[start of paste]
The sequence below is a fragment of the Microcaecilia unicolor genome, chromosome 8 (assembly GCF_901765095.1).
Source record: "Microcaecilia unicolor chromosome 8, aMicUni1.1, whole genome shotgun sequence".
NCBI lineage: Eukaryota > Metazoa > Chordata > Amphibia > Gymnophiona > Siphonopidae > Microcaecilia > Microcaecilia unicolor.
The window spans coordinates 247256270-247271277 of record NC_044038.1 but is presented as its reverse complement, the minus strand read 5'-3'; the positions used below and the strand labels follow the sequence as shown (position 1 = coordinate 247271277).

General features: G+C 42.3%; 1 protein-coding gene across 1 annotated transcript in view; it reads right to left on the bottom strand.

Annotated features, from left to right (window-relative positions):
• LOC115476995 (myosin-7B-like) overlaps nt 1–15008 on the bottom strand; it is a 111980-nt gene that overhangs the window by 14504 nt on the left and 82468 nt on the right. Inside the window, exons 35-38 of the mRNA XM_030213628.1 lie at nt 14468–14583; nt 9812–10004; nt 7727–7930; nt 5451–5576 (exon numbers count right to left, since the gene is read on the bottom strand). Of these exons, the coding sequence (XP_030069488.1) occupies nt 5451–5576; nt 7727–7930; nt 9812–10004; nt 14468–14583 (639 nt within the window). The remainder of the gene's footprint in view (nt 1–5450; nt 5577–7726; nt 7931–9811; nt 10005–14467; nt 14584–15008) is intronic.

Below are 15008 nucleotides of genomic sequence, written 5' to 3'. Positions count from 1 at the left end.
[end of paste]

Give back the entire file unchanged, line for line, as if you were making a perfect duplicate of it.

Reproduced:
The sequence below is a fragment of the Microcaecilia unicolor genome, chromosome 8 (assembly GCF_901765095.1).
Source record: "Microcaecilia unicolor chromosome 8, aMicUni1.1, whole genome shotgun sequence".
NCBI lineage: Eukaryota > Metazoa > Chordata > Amphibia > Gymnophiona > Siphonopidae > Microcaecilia > Microcaecilia unicolor.
The window spans coordinates 247256270-247271277 of record NC_044038.1 but is presented as its reverse complement, the minus strand read 5'-3'; the positions used below and the strand labels follow the sequence as shown (position 1 = coordinate 247271277).

General features: G+C 42.3%; 1 protein-coding gene across 1 annotated transcript in view; it reads right to left on the bottom strand.

Annotated features, from left to right (window-relative positions):
• LOC115476995 (myosin-7B-like) overlaps nt 1–15008 on the bottom strand; it is a 111980-nt gene that overhangs the window by 14504 nt on the left and 82468 nt on the right. Inside the window, exons 35-38 of the mRNA XM_030213628.1 lie at nt 14468–14583; nt 9812–10004; nt 7727–7930; nt 5451–5576 (exon numbers count right to left, since the gene is read on the bottom strand). Of these exons, the coding sequence (XP_030069488.1) occupies nt 5451–5576; nt 7727–7930; nt 9812–10004; nt 14468–14583 (639 nt within the window). The remainder of the gene's footprint in view (nt 1–5450; nt 5577–7726; nt 7931–9811; nt 10005–14467; nt 14584–15008) is intronic.

Below are 15008 nucleotides of genomic sequence, written 5' to 3'. Positions count from 1 at the left end.